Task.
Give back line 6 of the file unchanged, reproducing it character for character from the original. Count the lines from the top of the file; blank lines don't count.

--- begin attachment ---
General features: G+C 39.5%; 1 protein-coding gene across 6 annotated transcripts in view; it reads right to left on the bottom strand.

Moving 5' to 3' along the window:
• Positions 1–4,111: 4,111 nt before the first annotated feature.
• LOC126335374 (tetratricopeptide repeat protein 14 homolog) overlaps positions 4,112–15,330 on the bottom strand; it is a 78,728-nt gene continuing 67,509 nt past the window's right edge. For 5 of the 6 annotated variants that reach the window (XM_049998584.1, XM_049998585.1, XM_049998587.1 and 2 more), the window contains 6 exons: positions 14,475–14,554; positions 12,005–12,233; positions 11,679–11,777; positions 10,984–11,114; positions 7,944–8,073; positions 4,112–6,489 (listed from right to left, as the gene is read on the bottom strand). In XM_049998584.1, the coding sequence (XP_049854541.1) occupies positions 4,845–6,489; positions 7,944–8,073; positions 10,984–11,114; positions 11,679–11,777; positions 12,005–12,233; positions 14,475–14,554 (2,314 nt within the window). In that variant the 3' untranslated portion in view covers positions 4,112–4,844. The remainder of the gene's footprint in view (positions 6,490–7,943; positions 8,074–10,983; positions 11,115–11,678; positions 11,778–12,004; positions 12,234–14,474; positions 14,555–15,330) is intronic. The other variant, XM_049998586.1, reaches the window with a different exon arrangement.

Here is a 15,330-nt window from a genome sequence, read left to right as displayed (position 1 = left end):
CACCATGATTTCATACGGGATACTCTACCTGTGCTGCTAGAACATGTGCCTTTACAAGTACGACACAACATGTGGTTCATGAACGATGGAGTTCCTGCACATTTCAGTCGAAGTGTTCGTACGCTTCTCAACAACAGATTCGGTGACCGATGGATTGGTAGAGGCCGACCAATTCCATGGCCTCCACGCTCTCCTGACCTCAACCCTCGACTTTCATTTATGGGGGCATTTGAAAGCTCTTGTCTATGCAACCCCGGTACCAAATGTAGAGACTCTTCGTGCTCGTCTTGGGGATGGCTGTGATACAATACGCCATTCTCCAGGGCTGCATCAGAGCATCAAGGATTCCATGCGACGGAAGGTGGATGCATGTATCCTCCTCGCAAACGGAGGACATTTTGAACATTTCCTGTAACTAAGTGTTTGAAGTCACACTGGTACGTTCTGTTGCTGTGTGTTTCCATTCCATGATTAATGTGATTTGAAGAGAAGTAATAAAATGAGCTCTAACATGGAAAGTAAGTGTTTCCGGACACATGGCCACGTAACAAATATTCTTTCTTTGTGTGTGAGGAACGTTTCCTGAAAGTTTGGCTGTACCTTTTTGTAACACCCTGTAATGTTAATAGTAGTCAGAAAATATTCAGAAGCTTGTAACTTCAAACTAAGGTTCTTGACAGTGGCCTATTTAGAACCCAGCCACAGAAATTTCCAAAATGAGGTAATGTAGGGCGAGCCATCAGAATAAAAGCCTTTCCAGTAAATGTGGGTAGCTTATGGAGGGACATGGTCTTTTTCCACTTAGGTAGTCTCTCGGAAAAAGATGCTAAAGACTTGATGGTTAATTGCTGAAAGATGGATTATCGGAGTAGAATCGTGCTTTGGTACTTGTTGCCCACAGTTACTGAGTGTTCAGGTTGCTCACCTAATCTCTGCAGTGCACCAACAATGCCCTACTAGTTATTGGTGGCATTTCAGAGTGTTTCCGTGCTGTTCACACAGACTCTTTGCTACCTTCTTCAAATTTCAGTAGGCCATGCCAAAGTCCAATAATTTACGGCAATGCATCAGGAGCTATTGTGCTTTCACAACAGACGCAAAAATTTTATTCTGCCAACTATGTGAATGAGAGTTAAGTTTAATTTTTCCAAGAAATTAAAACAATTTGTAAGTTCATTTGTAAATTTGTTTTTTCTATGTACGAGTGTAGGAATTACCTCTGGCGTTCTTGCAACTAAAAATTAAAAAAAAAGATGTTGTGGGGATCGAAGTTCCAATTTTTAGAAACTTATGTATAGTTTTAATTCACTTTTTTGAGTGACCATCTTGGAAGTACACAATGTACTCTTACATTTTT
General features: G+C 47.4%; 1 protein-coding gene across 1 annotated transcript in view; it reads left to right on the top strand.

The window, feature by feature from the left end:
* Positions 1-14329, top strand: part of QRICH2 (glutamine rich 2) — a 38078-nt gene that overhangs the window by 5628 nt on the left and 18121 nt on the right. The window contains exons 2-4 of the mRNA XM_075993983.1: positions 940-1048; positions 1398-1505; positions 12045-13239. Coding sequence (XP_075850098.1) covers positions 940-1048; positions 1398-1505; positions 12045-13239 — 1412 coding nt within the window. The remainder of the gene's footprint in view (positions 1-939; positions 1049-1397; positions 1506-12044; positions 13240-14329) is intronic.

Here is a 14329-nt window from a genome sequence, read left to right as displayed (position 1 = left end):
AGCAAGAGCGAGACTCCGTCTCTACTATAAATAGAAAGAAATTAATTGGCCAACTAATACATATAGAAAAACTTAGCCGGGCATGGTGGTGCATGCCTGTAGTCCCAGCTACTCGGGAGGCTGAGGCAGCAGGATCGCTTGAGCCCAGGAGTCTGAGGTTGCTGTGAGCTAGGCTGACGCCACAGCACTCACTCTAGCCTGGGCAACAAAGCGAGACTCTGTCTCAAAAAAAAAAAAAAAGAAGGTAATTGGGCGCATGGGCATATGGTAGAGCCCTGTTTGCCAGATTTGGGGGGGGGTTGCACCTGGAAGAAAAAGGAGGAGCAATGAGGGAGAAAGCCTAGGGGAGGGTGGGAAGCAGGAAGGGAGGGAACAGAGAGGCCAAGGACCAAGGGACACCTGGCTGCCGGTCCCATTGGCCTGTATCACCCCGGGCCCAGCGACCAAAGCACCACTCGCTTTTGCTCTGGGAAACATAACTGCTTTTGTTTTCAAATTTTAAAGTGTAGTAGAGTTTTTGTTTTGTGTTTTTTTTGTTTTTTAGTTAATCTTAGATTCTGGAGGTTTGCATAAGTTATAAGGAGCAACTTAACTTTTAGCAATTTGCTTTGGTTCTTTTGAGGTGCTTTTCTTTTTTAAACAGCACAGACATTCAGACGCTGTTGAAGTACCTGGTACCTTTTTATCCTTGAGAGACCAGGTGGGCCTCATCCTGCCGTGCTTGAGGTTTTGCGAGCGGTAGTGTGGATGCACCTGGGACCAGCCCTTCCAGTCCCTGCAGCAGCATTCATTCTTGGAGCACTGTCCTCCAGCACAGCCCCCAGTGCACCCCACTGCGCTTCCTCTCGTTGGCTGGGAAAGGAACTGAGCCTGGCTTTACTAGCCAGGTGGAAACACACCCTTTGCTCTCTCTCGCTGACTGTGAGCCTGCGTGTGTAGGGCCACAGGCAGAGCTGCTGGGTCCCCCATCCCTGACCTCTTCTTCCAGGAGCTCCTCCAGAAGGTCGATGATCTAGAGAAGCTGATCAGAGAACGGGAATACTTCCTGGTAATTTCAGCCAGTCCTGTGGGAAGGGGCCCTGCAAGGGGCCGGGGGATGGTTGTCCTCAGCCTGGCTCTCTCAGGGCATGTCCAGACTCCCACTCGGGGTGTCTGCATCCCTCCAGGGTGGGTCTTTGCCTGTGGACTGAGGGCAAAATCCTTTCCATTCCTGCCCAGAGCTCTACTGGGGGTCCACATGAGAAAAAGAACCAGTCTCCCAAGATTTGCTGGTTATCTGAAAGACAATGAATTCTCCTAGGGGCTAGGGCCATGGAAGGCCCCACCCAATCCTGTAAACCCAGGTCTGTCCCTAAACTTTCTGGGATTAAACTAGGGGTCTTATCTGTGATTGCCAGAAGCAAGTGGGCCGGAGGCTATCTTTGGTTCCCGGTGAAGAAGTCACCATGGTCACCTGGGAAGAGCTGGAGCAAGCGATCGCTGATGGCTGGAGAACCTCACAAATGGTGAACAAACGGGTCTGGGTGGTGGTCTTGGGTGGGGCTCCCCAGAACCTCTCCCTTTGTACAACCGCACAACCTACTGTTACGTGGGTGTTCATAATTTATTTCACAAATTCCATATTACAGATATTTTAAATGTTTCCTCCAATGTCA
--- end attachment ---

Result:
CACCATGATTTCATACGGGATACTCTACCTGTGCTGCTAGAACATGTGCCTTTACAAGTACGACACAACATGTGGTTCATGAACGATGGAGTTCCTGCACATTTCAGTCGAAGTGTTCGTACGCTTCTCAACAACAGATTCGGTGACCGATGGATTGGTAGAGGCCGACCAATTCCATGGCCTCCACGCTCTCCTGACCTCAACCCTCGACTTTCATTTATGGGGGCATTTGAAAGCTCTTGTCTATGCAACCCCGGTACCAAATGTAGAGACTCTTCGTGCTCGTCTTGGGGATGGCTGTGATACAATACGCCATTCTCCAGGGCTGCATCAGAGCATCAAGGATTCCATGCGACGGAAGGTGGATGCATGTATCCTCCTCGCAAACGGAGGACATTTTGAACATTTCCTGTAACTAAGTGTTTGAAGTCACACTGGTACGTTCTGTTGCTGTGTGTTTCCATTCCATGATTAATGTGATTTGAAGAGAAGTAATAAAATGAGCTCTAACATGGAAAGTAAGTGTTTCCGGACACATGGCCACGTAACAAATATTCTTTCTTTGTGTGTGAGGAACGTTTCCTGAAAGTTTGGCTGTACCTTTTTGTAACACCCTGTAATGTTAATAGTAGTCAGAAAATATTCAGAAGCTTGTAACTTCAAACTAAGGTTCTTGACAGTGGCCTATTTAGAACCCAGCCACAGAAATTTCCAAAATGAGGTAATGTAGGGCGAGCCATCAGAATAAAAGCCTTTCCAGTAAATGTGGGTAGCTTATGGAGGGACATGGTCTTTTTCCACTTAGGTAGTCTCTCGGAAAAAGATGCTAAAGACTTGATGGTTAATTGCTGAAAGATGGATTATCGGAGTAGAATCGTGCTTTGGTACTTGTTGCCCACAGTTACTGAGTGTTCAGGTTGCTCACCTAATCTCTGCAGTGCACCAACAATGCCCTACTAGTTATTGGTGGCATTTCAGAGTGTTTCCGTGCTGTTCACACAGACTCTTTGCTACCTTCTTCAAATTTCAGTAGGCCATGCCAAAGTCCAATAATTTACGGCAATGCATCAGGAGCTATTGTGCTTTCACAACAGACGCAAAAATTTTATTCTGCCAACTATGTGAATGAGAGTTAAGTTTAATTTTTCCAAGAAATTAAAACAATTTGTAAGTTCATTTGTAAATTTGTTTTTTCTATGTACGAGTGTAGGAATTACCTCTGGCGTTCTTGCAACTAAAAATTAAAAAAAAAGATGTTGTGGGGATCGAAGTTCCAATTTTTAGAAACTTATGTATAGTTTTAATTCACTTTTTTGAGTGACCATCTTGGAAGTACACAATGTACTCTTACATTTTT